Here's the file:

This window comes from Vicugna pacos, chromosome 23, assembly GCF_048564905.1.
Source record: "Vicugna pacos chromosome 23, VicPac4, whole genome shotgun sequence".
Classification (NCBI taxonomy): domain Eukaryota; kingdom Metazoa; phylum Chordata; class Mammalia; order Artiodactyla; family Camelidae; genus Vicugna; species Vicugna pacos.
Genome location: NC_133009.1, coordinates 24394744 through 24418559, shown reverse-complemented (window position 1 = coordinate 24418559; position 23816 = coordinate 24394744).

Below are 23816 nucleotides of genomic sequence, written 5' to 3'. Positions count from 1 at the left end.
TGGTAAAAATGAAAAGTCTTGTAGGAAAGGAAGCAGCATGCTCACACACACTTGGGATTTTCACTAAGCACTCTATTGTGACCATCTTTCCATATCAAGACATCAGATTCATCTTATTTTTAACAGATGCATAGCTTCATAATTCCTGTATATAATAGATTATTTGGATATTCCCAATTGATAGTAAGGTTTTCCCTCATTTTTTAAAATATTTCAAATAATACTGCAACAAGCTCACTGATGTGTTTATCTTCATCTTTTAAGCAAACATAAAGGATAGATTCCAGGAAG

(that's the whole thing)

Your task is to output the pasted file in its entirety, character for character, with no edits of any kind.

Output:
This window comes from Vicugna pacos, chromosome 23, assembly GCF_048564905.1.
Source record: "Vicugna pacos chromosome 23, VicPac4, whole genome shotgun sequence".
Classification (NCBI taxonomy): domain Eukaryota; kingdom Metazoa; phylum Chordata; class Mammalia; order Artiodactyla; family Camelidae; genus Vicugna; species Vicugna pacos.
Genome location: NC_133009.1, coordinates 24394744 through 24418559, shown reverse-complemented (window position 1 = coordinate 24418559; position 23816 = coordinate 24394744).

Below are 23816 nucleotides of genomic sequence, written 5' to 3'. Positions count from 1 at the left end.
TGGTAAAAATGAAAAGTCTTGTAGGAAAGGAAGCAGCATGCTCACACACACTTGGGATTTTCACTAAGCACTCTATTGTGACCATCTTTCCATATCAAGACATCAGATTCATCTTATTTTTAACAGATGCATAGCTTCATAATTCCTGTATATAATAGATTATTTGGATATTCCCAATTGATAGTAAGGTTTTCCCTCATTTTTTAAAATATTTCAAATAATACTGCAACAAGCTCACTGATGTGTTTATCTTCATCTTTTAAGCAAACATAAAGGATAGATTCCAGGAAG